Trojan Family Establishes Endowed Chair in Humanities
By Katherine Yungmee Kim
Jim Corfman (B.A., History, 1964) is marveling over the Trojan swimmers at the 2004 Summer Olympics.
“Those boys are incredible,” the founding member of the College’s Board of Councilors says. And he should know. Corfman was an All-American Trojan his senior year for the 200 and 500 meter freestyle—a co-captain of the swim team in 1964 and captain of the water polo team in 1963.
He swam varsity for three years (he was not allowed on the team as a freshman) and his junior and senior year the USC swim team was NCAA champions.
Corfman admits he came to USC from his childhood town of Newport Beach “for the swimming program.” But he left the school a great believer in liberal arts education.
As proof, Corfman and his family established an endowed chair in USC College this winter.
“It is my belief that a majority of students need a well-rounded education for their undergraduate degree,” Corfman says from his home in Woodside, Calif. “The humanities offers that. It gives a person the ability to look at different things, and in some cases, view other cultures and religions. It helps build your thought process.”
This belief has clearly trickled down to his five children—four of whom have graduated from the College. His eldest daughter, Samantha, graduated magna cum laude with a double major in cinema and English. His son Jeff majored in economics, his daughter Lindsey majored in psychology and his third daughter, Cate, studied international relations. His fourth daughter, Amanda (who he refers to as “the Wildcat” for her unlikely choice of Arizona as her alma mater), is currently majoring in psychology.
He says that he gave the children some opportunities, but he also let them pick their own. As four of them chose USC, Corfman and his wife Carol “couldn’t have been any happier.”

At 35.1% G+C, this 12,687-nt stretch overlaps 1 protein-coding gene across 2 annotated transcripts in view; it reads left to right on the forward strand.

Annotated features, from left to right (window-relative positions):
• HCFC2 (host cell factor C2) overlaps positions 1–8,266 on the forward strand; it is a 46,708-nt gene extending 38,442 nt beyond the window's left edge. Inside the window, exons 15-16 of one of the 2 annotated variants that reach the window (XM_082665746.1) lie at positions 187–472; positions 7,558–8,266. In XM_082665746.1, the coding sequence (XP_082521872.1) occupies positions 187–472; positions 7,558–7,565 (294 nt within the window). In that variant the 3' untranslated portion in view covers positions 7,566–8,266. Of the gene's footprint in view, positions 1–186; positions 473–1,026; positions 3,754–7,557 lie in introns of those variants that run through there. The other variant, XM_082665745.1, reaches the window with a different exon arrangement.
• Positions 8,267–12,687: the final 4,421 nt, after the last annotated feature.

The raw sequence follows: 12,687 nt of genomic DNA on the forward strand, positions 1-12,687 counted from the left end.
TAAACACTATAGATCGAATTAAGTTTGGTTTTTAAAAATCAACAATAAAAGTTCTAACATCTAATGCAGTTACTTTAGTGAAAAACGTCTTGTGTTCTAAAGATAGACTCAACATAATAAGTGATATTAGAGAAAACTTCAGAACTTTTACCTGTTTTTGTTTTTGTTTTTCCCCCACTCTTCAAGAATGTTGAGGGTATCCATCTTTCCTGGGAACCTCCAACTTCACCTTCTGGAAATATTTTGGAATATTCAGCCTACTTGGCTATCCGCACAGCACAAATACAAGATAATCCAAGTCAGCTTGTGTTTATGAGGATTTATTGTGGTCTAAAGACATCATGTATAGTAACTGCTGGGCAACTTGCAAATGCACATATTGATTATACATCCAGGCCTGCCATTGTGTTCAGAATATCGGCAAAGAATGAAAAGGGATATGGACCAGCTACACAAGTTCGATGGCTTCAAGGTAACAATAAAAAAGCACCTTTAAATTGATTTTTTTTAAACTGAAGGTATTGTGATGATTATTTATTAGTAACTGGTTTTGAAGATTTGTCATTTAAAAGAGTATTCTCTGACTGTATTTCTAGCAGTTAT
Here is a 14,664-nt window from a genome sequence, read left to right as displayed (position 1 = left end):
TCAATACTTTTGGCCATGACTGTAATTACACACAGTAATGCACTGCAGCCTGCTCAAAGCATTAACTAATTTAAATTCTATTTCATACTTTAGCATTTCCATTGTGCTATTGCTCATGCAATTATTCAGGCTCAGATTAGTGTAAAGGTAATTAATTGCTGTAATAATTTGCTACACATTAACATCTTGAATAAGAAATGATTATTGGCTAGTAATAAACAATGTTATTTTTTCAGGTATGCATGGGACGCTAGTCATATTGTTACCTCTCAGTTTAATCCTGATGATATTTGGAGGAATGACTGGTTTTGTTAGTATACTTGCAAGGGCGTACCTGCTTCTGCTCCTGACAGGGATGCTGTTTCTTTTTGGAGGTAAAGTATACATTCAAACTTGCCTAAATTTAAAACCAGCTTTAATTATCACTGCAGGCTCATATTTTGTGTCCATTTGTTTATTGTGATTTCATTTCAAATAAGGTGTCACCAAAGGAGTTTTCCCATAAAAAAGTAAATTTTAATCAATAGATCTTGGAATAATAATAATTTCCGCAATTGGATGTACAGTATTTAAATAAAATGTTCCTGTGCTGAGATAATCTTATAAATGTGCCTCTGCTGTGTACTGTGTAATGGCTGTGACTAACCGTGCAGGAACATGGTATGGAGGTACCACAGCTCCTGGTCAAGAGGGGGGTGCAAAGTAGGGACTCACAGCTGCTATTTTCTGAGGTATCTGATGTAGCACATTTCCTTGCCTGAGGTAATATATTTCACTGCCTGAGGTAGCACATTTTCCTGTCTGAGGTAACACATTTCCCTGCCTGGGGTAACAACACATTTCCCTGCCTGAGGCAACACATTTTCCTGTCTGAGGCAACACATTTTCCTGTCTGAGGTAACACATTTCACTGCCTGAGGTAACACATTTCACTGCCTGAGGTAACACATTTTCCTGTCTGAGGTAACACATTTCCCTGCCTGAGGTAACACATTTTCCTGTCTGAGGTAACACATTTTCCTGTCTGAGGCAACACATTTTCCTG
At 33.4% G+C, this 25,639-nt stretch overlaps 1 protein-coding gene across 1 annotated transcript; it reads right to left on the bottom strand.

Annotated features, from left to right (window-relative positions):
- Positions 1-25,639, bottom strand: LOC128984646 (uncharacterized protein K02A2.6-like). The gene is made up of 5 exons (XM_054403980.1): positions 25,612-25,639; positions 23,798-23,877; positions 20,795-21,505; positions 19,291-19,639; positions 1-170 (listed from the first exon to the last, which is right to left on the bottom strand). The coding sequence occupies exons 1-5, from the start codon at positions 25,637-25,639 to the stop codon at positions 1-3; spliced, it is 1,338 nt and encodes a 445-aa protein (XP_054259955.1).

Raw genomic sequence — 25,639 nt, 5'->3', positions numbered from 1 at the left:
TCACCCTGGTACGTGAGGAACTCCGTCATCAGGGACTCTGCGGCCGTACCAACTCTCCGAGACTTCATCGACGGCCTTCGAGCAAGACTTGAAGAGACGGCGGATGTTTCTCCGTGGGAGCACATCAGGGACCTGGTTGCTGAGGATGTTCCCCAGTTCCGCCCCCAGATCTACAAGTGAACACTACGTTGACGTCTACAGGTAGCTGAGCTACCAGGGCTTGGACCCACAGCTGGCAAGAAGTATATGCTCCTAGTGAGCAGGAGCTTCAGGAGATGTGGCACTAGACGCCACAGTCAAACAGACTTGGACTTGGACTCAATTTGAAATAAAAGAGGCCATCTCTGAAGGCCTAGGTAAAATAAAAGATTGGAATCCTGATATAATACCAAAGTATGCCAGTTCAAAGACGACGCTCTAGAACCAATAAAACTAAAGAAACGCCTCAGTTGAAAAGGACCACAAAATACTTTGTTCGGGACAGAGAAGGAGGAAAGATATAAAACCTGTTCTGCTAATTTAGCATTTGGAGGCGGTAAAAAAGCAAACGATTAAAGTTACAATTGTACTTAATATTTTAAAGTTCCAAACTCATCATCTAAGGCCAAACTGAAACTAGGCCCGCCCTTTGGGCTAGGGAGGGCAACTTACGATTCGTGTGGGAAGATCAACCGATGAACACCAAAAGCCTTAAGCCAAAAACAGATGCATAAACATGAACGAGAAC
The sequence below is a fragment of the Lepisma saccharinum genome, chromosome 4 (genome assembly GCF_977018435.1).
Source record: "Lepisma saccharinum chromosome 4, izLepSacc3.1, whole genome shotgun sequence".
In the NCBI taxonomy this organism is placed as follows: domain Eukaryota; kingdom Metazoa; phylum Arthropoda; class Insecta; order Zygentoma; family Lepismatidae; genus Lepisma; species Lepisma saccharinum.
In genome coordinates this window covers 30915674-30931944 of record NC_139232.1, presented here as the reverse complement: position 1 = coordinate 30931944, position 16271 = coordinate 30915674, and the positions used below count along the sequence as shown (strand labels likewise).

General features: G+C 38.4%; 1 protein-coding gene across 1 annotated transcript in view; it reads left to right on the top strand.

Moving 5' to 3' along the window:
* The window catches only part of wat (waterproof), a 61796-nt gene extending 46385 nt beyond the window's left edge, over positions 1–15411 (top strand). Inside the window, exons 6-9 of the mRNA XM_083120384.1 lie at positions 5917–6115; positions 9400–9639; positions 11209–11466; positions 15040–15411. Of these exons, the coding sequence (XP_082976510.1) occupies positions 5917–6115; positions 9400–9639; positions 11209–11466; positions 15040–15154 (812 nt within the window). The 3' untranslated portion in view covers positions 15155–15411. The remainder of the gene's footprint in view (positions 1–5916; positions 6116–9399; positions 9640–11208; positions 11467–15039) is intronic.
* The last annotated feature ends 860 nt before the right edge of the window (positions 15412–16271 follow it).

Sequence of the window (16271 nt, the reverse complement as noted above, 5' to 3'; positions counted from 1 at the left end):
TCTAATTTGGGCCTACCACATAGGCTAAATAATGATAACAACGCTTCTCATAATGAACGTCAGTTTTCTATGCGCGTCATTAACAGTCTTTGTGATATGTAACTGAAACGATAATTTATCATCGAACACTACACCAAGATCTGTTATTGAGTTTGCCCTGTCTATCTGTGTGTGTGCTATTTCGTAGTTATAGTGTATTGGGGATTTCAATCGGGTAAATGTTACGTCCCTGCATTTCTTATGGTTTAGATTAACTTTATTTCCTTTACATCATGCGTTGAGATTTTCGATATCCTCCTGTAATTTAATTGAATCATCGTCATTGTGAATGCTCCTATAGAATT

Corfman is the vice president of Corfman Capital, a management company that runs or manages hedge funds. Prior to that, he was at Volpe, Welty, & Company, a Bay Area investment banking firm that, in addition to client portfolio management, has also taken biomedical and high tech companies public.
In his capacity on the Board of Councilors since 1997, Corfman says he has seen the College change “dramatically.” He attributes the positive changes to previous Dean Morton Schapiro and current Dean Joseph Aoun, who successfully expanded the quality of students and educational facilities.
“It was something I could not believe could happen in that time frame,” Corfman says. “I thought it was a pipe dream. This turnaround is unheard of in academia and it doesn’t look like it’s going to slow down. The College is on a roll, which is really nice to see.”
The Corfman family also supports the College’s new USC Molecular and Computational Biology Building, and Jim is still an avid fan of the swim and water polo teams. As for why they chose to support an endowed chair?
“It’s a chicken and egg situation,” Corfman explains. “Buildings are nice, but the better professors there are, the better students. The quality of students needs a stable quality of professors and this endowed chair in the humanities might be a small help.”
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